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MERRILLVILLE — Johnny Peluyera cried tears of joy when he first saw the bright blue Trans Am.

As promised, his father John Peluyera bought him the sports car he always dreamed of. He had just earned his driver's license, which was en route in the mail.

Once the 16-year-old attained his diploma from Merrillville High School in two years, John Peluyera planned to sign over the title of the Pontiac Firebird to his son as a graduation gift.

Instead, he ended up burying his son on Father's Day.

"When they took my son, they took well over half my soul," he said. "He needs to be brought to justice. His family will pay when he's brought to justice."

Peluyera, a Merrillville High School student who was two-and-a-half months from his 17th birthday, was fatally shot in the back Wednesday in an attempted robbery of an Xbox he had arranged online to sell so he could buy a new phone. His father drove his son to the 5000 block of Maryland Street in Gary. There, a prospective buyer brandished a handgun and shot him in the back as he ran back to the car's passenger seat, with the video game console still in his hands.

"I pray to God justice will be served," his father said. "I'm going to leave it to the Lord and the law."

His tearful father spent the day at Calumet Park Funeral Chapel Sunday receiving hugs and condolences from a procession of heartbroken friends and family members.

Peluyera was buried with his Merrillville High School ID, an Xbox controller and his beloved Air Jordans. His Trans Am — waxed to a high sheen — was parked outside the funeral home with "RIP Johnny" written on the windows in white paint. Family and friends say the "happy-go-lucky" teen was into video games, collecting shoes and pranks.

He was a middle child between his older sister Vanessa Peluyera and their 8-year-old brother, Cayden Peluyera, who looked up to him as a role model. He often joked with and chased his mother, Kelly Arroyo, around the house.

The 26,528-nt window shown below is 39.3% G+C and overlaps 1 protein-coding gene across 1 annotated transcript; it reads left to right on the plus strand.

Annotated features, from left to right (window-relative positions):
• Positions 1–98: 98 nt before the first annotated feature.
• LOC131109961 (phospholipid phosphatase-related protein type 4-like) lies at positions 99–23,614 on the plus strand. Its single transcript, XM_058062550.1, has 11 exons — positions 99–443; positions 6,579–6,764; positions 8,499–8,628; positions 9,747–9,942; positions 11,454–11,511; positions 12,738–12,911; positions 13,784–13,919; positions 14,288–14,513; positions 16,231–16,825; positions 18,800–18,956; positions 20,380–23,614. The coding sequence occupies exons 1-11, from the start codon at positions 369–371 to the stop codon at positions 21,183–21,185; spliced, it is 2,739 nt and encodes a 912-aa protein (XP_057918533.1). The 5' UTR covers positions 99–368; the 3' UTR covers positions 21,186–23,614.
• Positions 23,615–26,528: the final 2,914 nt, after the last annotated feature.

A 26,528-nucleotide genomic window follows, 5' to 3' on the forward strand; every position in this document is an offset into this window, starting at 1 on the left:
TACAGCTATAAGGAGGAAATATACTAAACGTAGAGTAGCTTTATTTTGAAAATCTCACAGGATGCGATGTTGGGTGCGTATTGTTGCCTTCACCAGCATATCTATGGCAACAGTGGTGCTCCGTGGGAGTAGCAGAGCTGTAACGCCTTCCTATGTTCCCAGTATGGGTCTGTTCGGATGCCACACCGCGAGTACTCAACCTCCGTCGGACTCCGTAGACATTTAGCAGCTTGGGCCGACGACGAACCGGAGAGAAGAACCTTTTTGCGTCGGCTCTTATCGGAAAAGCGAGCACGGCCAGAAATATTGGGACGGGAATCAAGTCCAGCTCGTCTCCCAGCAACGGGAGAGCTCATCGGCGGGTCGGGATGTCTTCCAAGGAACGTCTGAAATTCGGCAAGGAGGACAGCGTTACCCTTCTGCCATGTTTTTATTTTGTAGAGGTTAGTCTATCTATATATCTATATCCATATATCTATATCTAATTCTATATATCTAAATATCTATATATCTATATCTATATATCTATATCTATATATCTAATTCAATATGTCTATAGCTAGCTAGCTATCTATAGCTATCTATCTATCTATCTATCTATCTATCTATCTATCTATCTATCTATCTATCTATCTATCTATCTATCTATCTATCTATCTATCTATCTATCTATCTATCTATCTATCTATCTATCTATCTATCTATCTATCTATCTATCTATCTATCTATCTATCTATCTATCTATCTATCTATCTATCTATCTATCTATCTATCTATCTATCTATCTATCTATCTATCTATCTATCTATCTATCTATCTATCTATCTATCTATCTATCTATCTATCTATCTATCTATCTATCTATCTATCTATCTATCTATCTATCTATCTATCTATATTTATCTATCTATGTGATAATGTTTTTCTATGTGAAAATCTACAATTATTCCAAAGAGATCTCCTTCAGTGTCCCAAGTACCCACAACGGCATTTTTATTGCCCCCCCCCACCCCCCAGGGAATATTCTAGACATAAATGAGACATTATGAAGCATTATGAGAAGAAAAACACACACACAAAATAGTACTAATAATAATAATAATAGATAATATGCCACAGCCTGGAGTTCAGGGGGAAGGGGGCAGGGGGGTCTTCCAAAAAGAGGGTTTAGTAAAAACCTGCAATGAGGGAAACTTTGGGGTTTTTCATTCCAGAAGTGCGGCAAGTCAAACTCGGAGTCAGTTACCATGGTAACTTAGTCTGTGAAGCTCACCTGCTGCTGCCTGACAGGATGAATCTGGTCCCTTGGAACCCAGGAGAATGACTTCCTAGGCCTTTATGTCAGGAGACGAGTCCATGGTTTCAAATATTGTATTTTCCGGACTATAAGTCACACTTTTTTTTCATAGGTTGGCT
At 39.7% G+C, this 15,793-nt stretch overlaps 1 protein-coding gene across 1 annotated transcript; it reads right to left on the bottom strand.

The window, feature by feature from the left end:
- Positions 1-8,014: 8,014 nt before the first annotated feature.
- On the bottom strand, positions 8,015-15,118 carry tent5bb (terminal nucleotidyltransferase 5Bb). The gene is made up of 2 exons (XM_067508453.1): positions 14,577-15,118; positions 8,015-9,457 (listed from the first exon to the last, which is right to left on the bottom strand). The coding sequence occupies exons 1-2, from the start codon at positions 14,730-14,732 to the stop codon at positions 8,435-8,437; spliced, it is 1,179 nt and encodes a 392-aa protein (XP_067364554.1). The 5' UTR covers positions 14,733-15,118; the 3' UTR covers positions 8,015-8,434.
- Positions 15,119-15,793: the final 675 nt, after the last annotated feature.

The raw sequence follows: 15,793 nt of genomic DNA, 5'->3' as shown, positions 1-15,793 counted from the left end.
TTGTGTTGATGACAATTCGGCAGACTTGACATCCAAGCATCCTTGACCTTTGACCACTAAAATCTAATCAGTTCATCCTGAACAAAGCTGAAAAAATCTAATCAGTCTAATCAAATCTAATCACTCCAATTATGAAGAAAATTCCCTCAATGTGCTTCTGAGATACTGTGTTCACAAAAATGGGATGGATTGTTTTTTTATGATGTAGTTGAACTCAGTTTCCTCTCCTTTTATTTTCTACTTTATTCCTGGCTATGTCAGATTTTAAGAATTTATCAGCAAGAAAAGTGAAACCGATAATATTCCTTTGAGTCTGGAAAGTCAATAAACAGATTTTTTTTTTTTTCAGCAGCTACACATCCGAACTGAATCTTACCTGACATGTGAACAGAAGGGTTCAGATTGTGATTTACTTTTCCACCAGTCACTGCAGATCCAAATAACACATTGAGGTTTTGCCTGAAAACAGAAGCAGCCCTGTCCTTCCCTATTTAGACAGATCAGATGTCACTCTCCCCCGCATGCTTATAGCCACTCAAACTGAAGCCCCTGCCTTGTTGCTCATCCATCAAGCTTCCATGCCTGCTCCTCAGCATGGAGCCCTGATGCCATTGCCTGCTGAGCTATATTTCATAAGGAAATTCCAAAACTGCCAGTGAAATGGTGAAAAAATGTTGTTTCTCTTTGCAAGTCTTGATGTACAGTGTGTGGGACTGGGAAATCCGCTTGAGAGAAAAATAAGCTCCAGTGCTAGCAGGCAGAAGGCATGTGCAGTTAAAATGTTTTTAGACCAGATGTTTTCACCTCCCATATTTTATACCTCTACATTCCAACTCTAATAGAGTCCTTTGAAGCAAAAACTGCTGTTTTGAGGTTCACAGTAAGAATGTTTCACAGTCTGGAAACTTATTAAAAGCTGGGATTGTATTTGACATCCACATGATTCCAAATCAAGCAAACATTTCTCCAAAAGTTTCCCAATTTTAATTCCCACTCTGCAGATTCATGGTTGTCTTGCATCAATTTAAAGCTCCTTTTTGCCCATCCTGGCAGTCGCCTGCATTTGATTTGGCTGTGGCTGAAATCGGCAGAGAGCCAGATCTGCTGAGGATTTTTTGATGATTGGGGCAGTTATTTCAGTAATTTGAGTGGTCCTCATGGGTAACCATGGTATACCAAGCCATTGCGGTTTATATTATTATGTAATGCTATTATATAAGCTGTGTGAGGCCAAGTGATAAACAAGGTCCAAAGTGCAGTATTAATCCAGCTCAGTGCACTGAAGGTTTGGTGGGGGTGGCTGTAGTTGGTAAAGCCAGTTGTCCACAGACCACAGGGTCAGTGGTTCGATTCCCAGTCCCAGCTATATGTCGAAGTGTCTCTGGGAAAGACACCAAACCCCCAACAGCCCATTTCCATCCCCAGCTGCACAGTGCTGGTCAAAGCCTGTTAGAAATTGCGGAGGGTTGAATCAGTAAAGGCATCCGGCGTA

"He had a wonderful personality," his father said. "He was a stay-at-home kid, did not run the streets. He loved to make his mom laugh. It was his goal every day to make his mom smile. He had a special bond with his mom."

Peluyera, who had just completed his sophomore year of high school and whose first job was at a Halloween store last fall, dreamed of one day becoming a video game programmer, building cars and just enjoying life, his father said.

"He enjoyed what life had to offer," he said. "When he learned how to ride his first dirt bike, he had the biggest smile on his face. He was really big into quads and dirt bikes."

He liked working on cars with his dad and was looking forward to driving the Trans Am.

"That was his goal to be the best he could be to make me happy and do the best he could do," he said. "He always did the right thing, stayed out of trouble, and stayed off the streets. He was a family guy, a friends guy."

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Tracie Butz, a friend of Peluyera's mother and the mother of one of Peluyera's closest friends, said she's known the boy for much of his life.

"He was a great kid, a real jokester," she said. "He was funny and goofy and always made people laugh."

Her son Alex Butz, Aryan Terry, Fabian Rivera and Jaysen Massie were part of a close-knit group of friends who grew up with him. They fondly remembered going swimming with him in a neighbor's pool, him crashing into a wall while trying not to fall while roller skating at the Lynwood Sports Center in Lynwood and his love of pizza and other junk food.

"He was always laughing, always joking," Terry said. "He always tried to make sure everyone ate. He'd always ask, 'Are you hungry?'"

They said he loved walking to the gas station and was "always hungry." He loved cars, was a sneakerhead and played many video games like Call of Duty, Fortnite, Rocket League and Apex Legends, giving his used games to his little brother.

"He was pretty good, really good at Fortnite," Massie said. "I ain't even going to lie, he was the best at Rocket League. He loved Rocket League."

His friends said that they loved Peluyera and that he would never be forgotten.

"He was my brother," Alex Butz said at the funeral home Sunday. "He was one of the only people I could trust in my life. I don't trust nobody. If I have to go through another one of these, I don't think I can."

They're still stunned by the senselessness of his death.

"I can't believe it was over an Xbox," Butz said. "And they didn't even get it."

Anyone with information is asked to call Detective Mike Equihua of the Lake/Gary Metro Homicide Unit at 219-755-3852. To remain anonymous, call 866-CRIME-GP.

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Business Reporter

Joseph S. Pete is a Lisagor Award-winning business reporter who covers steel, industry, unions, the ports, retail, banking and more. The Indiana University grad has been with The Times since 2013 and blogs about craft beer, culture and the military.